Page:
Managing teams in any environment is a challenging undertaking. You’re trying to accomplish some goal as a team. But each member of the team has their own individual goals that may conflict or at least may not be in line with the team goal.
An approach that can help is to have a regular one on one meeting with each team member. These meetings are not meant to be long discussions. If they regularly exceed fifteen minutes, you may be doing it wrong and wasting valuable time for both parties.
A frequent one on one
It’s best to have a regular schedule on a weekly or bi-weekly basis. The purpose is to get feedback from each team member and to provide feedback to them if there are areas where you feel they need to refocus to accomplish the team’s goals.
It’s important to keep their goals in mind as well. Focusing on their short-term and long-term goals lets them know that you want them to succeed just as much as you want the team and the project to succeed. It’s hard to expect them to dedicate any time to the team’s goals if you have no regard for their consulting career.
Even if their goals diverge from those you have for the team, you may find a way to achieve a win-win situation.
When focusing on a team member’s goal for short term growth, you want to find the common ground between their goals and those of the project they’re serving. Questions like: How do you define your personal success on this project?
Their answer may surprise you. You may find that they want to work on newer technologies and have goals you never would have considered. This may allow you to reassign them to something that interests them more and adds more value to the project.
Moreover, the team member may be surprised. Often, an employee is assigned to a project only to put in their time. They don’t think about how they can learn and grow from the assignment. They face it day-by-day and just try to get through it.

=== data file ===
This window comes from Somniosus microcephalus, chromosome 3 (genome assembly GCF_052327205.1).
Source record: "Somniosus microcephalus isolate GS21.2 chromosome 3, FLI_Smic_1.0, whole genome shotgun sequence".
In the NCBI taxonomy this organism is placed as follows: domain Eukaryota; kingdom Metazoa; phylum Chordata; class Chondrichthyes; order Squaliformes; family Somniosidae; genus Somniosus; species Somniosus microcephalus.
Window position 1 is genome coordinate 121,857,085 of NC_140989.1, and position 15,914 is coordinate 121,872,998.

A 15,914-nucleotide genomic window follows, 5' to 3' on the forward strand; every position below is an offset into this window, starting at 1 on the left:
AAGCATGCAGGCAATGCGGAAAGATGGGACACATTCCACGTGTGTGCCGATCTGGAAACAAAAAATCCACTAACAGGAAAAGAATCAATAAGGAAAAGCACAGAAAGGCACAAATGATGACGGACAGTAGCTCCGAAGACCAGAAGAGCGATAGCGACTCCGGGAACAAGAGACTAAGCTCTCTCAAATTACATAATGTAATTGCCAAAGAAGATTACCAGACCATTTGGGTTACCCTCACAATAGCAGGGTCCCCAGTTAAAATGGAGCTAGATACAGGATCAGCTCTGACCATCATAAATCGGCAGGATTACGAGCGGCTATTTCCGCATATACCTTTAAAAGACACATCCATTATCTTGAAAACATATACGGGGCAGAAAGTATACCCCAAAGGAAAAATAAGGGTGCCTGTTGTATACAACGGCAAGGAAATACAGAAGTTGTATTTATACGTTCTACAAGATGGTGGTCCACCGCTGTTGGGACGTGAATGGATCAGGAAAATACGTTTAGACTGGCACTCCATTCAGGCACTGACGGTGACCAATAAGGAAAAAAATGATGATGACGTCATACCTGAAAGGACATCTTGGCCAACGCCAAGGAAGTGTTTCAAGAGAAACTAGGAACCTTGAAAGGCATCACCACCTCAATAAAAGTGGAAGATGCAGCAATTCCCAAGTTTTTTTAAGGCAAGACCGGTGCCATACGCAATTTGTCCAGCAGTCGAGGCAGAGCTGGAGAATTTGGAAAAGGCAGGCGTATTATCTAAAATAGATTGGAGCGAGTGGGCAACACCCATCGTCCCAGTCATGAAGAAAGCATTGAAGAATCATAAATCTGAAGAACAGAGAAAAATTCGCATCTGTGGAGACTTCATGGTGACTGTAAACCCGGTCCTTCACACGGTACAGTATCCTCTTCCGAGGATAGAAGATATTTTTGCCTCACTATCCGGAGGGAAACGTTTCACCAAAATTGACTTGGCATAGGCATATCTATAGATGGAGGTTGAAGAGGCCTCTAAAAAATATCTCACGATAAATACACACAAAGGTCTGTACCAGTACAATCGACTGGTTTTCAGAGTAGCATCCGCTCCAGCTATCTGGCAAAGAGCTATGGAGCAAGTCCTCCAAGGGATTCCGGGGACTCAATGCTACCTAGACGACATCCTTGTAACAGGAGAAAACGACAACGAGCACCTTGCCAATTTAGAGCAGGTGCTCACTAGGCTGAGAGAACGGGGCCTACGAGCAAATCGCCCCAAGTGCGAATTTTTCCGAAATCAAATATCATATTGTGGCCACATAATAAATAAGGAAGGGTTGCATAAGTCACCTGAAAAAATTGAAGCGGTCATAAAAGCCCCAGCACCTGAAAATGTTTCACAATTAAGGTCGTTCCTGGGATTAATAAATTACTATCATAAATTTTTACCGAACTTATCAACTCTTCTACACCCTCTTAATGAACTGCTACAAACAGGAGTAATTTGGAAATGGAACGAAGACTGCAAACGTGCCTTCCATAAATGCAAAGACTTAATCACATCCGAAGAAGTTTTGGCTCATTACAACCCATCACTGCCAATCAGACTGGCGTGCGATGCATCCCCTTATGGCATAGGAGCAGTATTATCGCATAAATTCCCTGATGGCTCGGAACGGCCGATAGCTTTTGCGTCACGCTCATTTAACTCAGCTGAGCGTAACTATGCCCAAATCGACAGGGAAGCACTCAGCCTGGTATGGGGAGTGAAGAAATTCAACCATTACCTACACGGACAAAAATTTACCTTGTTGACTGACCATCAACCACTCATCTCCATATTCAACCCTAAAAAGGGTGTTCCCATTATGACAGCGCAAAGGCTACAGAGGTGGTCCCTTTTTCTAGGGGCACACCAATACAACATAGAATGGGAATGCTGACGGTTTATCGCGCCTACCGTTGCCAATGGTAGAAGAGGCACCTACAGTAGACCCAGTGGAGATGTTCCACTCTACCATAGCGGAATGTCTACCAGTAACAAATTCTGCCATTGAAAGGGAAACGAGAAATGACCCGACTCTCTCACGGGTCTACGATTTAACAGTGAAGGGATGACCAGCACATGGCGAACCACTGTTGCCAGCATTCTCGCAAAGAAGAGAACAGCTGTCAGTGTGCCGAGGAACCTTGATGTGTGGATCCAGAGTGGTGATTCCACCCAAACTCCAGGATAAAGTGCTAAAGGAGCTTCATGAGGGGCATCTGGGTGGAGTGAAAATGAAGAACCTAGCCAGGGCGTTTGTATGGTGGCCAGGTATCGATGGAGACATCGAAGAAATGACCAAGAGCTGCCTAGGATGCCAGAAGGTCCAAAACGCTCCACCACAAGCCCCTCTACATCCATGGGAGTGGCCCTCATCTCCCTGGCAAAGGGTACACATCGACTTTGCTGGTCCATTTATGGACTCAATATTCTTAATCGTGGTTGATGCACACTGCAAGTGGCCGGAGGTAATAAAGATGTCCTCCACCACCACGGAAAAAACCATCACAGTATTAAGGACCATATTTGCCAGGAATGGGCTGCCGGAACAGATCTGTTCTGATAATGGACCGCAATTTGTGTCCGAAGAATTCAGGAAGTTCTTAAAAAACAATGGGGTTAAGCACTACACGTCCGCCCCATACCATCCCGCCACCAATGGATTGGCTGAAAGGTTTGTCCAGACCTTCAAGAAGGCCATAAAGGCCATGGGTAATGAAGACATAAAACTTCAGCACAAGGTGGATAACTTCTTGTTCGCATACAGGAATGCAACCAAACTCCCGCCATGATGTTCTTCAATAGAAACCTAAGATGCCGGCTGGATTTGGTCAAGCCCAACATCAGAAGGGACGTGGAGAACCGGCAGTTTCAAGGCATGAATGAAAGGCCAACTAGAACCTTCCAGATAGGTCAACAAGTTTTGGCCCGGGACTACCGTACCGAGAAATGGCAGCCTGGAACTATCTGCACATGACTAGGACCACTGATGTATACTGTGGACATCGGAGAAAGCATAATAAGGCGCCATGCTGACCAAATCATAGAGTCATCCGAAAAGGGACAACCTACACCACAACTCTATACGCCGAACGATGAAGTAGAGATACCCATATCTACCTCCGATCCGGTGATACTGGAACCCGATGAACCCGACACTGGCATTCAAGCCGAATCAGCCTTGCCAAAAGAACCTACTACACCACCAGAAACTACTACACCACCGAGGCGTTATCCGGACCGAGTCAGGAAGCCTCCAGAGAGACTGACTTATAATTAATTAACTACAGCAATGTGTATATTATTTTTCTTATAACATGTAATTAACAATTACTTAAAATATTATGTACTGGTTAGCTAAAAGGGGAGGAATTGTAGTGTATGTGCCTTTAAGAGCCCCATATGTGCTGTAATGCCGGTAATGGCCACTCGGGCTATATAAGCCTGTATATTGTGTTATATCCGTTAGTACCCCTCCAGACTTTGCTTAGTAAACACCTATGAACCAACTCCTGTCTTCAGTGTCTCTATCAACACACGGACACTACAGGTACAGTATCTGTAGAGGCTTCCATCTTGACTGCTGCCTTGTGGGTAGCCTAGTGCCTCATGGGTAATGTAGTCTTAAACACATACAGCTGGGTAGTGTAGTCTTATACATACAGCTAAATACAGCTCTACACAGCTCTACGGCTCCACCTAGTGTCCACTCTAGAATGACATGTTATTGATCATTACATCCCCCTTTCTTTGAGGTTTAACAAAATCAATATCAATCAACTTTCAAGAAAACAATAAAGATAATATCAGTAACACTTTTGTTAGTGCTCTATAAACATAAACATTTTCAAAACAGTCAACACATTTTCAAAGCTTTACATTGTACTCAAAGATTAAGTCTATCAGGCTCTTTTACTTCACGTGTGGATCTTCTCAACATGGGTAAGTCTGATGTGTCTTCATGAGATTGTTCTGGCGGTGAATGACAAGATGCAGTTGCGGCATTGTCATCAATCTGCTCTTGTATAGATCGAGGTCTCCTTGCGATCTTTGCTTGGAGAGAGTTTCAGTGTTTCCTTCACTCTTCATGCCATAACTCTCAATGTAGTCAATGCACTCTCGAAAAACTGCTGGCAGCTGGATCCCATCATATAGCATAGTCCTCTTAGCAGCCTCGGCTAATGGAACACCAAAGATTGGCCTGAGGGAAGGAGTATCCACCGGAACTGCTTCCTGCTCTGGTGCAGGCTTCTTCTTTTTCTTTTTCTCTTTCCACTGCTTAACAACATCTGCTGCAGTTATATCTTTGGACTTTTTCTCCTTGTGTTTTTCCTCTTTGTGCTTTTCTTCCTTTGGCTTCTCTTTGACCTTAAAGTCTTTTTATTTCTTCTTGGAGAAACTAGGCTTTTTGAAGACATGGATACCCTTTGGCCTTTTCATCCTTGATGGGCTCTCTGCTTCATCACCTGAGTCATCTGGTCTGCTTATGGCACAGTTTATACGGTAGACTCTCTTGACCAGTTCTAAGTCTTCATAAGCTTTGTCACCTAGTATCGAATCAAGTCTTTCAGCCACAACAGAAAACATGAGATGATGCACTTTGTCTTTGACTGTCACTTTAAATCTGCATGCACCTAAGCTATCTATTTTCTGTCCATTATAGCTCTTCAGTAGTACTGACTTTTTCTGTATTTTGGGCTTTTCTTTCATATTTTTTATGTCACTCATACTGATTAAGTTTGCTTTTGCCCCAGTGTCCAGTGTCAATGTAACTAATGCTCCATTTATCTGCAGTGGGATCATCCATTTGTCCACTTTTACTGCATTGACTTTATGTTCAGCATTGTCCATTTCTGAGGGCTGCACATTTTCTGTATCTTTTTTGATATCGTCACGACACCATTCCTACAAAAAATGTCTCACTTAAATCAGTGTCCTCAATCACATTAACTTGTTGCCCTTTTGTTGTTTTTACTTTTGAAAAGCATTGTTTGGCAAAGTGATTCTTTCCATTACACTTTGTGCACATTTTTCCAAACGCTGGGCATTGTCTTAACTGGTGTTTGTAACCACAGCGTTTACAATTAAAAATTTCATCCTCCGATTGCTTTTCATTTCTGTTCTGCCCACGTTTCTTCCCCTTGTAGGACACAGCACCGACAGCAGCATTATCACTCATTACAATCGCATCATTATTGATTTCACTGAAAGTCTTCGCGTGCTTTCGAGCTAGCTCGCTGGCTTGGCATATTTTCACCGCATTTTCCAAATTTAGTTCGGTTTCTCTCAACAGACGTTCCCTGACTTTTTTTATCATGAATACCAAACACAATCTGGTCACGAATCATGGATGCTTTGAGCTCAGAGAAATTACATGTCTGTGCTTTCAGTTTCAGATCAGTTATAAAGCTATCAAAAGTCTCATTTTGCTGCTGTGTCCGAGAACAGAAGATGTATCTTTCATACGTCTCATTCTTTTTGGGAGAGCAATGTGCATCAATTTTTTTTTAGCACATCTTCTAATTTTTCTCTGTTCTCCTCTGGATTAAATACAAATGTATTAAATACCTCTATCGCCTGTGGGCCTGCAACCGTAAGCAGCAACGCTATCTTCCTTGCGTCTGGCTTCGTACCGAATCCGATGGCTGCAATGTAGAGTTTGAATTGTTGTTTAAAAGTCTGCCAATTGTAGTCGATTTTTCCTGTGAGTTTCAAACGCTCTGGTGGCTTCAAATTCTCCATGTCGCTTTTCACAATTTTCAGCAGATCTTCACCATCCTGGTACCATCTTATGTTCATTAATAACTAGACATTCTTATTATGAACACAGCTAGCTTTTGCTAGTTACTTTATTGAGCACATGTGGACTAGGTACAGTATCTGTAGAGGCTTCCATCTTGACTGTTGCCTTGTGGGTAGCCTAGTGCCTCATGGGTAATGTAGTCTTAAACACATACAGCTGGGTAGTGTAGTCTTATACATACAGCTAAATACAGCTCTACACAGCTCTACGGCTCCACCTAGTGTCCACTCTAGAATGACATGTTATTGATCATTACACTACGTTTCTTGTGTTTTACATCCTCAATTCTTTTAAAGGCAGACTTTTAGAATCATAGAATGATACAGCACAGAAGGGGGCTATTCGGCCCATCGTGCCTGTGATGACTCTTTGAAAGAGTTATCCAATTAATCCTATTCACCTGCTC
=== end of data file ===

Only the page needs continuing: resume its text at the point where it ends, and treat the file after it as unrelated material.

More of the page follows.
Asking them how the project can affect their personal success may prompt them to think about their short-term goals and focus on personal achievements.
Once you’ve asked them and prompted them to think about it, the next level is ‘How is it going so far?’ This makes them perform an assessment of their progress and provide feedback to you. If they feel they’re not accomplishing what they had hoped, you can help them with suggestions. If need be, you can ask them to be more patient through this phase of the project.
Long -term Success
Similarly, it’s good to ask questions like ‘How does this project fit in with your consulting career goals?’ This allows – or forces – them to think on a longer term basis. It’s good to achieve some short-term goals by the end of a project, but how can this project as a whole help them move to the next milestone in their career. Again, you might both be surprised by the answer once you compel them to think about it.
Once again, the follow up to this in subsequent meetings is ‘How is that going?’ Having a regularly scheduled checkpoint allows them to assess their personal short-term and long-term progress and provide feedback to their manager regarding their status.
The one on one goes both ways
The one on one is also an excellent vehicle to find out how you’re doing. Forcing your team members to think about their growth, performing a self-assessment and providing them with advice for the project and their careers is a great start to the one-on-one.
Asking them for feedback on how you can better serve the project and the team may give you input on how to better achieve your personal goals for the project as well as your long-term goals for your consulting career.
Feedback loops like this are a great investment in time which facilitates better performance for a project as well as for all the individual team members involved.
If you would like to learn more about working in consulting, get Lew’s book Consulting 101: 101 Tips for Success in Consulting at Amazon.com
As always, I welcome your comments and criticisms.